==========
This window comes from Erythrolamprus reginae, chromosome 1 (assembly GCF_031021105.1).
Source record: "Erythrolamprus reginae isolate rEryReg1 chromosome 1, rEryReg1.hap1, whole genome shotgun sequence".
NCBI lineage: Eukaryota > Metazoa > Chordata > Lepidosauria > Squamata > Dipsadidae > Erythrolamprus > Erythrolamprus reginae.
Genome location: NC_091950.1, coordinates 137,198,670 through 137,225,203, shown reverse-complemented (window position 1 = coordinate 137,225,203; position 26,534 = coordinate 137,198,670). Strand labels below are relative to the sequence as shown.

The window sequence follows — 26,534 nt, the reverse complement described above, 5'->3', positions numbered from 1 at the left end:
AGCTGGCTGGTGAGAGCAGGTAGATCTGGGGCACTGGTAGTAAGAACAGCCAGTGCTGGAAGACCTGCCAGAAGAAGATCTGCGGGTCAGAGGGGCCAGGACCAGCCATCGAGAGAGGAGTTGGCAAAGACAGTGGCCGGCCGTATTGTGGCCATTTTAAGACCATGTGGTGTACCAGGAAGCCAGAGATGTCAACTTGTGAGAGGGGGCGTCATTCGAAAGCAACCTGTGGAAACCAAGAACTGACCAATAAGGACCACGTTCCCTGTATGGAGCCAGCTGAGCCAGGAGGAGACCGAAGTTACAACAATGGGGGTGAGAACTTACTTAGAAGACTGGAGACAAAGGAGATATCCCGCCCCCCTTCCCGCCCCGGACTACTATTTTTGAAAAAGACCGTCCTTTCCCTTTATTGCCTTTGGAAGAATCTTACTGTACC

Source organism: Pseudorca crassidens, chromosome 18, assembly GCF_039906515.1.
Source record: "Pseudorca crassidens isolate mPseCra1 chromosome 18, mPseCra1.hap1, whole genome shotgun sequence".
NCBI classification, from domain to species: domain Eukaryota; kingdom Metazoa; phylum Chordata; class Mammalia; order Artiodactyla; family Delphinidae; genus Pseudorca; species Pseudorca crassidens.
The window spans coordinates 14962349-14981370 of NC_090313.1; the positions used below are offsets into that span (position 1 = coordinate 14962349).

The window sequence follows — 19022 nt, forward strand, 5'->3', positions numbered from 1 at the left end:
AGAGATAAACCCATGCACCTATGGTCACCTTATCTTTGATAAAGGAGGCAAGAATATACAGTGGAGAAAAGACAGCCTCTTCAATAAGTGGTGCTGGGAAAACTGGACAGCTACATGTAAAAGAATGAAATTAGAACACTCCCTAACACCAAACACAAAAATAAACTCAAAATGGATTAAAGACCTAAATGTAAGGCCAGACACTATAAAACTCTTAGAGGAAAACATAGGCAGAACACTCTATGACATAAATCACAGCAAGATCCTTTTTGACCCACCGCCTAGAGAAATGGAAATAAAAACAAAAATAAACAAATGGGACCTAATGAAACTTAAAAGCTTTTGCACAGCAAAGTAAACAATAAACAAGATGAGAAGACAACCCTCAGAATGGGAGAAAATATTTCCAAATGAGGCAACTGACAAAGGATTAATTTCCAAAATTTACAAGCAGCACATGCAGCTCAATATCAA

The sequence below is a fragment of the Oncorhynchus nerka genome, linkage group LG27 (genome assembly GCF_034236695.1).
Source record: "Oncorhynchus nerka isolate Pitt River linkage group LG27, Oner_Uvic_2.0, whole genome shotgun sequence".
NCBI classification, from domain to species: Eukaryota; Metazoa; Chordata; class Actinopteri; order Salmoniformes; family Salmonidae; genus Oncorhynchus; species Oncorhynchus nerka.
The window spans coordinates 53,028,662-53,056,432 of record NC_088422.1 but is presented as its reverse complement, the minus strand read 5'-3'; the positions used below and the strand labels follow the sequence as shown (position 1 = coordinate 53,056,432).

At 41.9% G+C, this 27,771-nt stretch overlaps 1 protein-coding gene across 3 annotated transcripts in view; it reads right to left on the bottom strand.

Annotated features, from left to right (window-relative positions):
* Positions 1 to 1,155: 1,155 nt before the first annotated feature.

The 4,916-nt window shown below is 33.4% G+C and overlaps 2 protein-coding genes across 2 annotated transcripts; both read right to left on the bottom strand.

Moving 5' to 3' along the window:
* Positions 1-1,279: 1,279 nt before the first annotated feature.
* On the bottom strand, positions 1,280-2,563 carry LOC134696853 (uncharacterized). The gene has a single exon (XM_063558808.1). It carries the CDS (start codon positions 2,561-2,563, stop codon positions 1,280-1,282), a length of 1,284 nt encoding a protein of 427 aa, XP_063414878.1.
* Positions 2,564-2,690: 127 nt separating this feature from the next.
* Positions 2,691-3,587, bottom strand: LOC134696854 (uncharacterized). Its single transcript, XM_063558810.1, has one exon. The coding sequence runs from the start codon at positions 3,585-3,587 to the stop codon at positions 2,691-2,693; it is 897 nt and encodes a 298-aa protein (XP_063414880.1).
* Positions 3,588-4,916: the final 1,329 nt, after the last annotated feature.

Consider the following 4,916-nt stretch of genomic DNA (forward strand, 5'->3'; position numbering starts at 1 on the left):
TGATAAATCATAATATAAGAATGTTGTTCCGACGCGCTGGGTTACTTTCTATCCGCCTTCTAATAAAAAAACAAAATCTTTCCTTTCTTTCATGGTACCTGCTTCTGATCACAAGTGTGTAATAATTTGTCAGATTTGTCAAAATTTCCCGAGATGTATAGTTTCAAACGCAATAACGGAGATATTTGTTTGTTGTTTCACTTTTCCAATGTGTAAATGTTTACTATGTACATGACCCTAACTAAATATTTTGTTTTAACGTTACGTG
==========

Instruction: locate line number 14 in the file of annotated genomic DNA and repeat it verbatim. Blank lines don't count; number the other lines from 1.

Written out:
Source record: "Oncorhynchus nerka isolate Pitt River linkage group LG27, Oner_Uvic_2.0, whole genome shotgun sequence".